17. 42 CFR 440.130(d).

  18. The ACA extended the MFP demonstration through September 2016, added $2.25 billion in funding ($450 million for each fiscal year from 2010-2016), and broadened the eligibility criteria to include individuals who live in an institution for more than 90 consecutive days (HHS n.d. b).

  19. An "individual with a severe disability" is one who has "a severe physical or mental impairment that seriously limits one or more functional capacities (such as mobility, communication, self-care, self-direction, interpersonal skills, work tolerance, or work skills) in terms of an employment outcome, whose VR can be expected to require multiple VR services over an extended period of time," and who has one or more disabilities resulting from one of a range of conditions (34 CFR § 369.4).

  20. 34 CFR 363.3.

  21. 34 CFR 363.4.

  22. Grandfathered plans are exempt from this provision, meaning that individuals covered by a plan with grandfathered status may remain without mental health benefits.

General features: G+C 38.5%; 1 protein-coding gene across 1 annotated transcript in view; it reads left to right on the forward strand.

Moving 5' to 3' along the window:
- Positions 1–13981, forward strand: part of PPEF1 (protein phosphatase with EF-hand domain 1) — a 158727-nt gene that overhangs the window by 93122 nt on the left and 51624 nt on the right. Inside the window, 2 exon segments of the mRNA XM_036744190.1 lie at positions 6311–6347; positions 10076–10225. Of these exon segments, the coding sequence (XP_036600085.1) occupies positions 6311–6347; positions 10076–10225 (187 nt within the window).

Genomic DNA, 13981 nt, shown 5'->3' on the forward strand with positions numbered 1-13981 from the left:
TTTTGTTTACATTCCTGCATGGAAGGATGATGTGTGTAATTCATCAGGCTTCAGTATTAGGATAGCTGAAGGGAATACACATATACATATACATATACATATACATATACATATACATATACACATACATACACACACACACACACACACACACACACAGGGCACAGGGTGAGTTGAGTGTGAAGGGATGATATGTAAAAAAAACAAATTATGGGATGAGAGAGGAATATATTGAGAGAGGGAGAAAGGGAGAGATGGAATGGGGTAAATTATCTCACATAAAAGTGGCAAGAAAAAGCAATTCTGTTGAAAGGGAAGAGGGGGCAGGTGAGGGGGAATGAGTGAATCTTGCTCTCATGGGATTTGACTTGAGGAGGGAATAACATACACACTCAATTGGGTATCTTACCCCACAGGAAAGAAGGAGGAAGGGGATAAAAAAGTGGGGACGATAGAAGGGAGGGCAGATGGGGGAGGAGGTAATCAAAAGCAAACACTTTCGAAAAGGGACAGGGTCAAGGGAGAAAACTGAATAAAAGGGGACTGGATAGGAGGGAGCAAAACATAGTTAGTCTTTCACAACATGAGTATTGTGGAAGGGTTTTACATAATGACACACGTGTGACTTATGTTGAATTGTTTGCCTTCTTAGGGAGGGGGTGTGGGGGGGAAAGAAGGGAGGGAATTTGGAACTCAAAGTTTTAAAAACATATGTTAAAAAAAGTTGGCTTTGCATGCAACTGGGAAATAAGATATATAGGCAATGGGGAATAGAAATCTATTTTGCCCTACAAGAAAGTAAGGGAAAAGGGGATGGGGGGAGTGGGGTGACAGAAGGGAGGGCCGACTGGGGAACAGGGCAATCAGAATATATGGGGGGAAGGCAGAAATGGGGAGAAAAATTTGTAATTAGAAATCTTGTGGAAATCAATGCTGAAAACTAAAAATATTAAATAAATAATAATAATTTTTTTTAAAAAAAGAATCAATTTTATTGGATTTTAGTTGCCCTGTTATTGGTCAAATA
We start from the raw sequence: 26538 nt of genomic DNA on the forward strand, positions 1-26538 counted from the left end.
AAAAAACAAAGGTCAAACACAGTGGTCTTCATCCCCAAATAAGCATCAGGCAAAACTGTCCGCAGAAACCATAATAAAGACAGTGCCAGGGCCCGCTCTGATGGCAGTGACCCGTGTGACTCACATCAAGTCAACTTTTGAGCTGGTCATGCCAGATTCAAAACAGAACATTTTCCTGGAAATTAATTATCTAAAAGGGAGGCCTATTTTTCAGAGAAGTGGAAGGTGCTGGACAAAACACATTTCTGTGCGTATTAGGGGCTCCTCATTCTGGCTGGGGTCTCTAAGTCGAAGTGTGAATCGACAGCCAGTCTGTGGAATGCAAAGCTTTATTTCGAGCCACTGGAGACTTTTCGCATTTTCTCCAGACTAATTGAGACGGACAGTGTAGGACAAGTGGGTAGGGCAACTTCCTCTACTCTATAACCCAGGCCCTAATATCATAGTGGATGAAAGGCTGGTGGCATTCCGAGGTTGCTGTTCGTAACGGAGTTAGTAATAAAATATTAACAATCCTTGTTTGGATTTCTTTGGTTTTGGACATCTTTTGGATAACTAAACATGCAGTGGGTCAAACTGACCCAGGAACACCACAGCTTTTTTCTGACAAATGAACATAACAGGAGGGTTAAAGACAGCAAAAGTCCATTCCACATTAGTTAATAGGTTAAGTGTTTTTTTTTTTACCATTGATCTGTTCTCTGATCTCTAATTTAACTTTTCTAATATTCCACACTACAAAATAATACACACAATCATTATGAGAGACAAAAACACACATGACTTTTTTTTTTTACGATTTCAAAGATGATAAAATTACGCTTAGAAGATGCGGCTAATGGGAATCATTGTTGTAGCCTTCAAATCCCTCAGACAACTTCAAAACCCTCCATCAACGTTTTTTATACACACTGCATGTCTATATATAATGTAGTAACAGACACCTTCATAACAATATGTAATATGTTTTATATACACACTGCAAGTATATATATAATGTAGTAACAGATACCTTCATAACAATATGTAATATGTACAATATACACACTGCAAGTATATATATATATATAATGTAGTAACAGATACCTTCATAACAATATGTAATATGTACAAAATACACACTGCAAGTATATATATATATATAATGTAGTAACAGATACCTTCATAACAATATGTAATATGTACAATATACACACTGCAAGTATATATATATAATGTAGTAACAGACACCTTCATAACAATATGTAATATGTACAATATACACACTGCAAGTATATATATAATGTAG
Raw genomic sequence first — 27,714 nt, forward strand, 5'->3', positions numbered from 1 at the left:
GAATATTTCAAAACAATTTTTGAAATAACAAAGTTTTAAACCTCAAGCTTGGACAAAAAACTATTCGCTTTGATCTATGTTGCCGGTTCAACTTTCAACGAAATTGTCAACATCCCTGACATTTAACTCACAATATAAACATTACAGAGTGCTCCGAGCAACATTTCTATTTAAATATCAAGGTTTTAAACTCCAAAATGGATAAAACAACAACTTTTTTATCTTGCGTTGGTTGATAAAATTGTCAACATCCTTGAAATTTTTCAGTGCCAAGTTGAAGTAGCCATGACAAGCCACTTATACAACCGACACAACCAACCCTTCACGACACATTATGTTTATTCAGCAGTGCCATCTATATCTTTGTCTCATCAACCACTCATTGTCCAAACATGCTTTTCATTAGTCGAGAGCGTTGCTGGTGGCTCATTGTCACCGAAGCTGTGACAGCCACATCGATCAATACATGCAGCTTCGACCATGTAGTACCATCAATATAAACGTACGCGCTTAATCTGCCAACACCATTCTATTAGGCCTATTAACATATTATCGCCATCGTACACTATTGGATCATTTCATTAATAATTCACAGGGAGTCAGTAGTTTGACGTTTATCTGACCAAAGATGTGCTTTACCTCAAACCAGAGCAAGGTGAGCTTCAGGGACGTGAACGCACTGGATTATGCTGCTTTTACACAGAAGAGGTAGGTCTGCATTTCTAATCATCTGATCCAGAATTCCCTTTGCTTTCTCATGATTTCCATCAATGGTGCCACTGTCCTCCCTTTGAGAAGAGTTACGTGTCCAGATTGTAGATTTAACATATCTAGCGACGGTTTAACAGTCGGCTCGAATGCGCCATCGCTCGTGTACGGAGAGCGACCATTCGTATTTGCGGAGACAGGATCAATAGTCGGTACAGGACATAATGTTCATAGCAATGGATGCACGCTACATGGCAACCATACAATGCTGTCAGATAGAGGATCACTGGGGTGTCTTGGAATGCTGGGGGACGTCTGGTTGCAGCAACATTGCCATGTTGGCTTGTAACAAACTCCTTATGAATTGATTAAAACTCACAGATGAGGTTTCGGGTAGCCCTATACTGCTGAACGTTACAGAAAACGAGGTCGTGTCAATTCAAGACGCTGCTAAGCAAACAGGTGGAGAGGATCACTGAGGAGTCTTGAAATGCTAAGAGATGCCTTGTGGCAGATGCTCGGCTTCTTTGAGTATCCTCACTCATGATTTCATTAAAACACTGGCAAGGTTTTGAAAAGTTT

23. The ACA exempts employers with fewer than 100 employees from this mandate, replacing the previous exemption of employers with fewer than 50 employees.

  24. Federal regulations define individuals with disabling mental disorders to include: "children with serious emotional disturbances and adults with serious mental illness; individuals with serious and complex medical conditions, individuals with chronic substance abuse disorders; individuals with a physical, intellectual or developmental disability that significantly impairs their ability to perform one or more activities of daily living, or individuals with a disability determination based on Social Security criteria or in States that apply more restrictive criteria than the Supplemental Security Income program, the State plan criteria." See https://s3.amazonaws.com/public-inspection.federalregister.gov/2013-16271.pdf (page 534).

  25. See http://www.medicaid.gov/Federal-Policy-Guidance/downloads/SMD-12-003.pdf.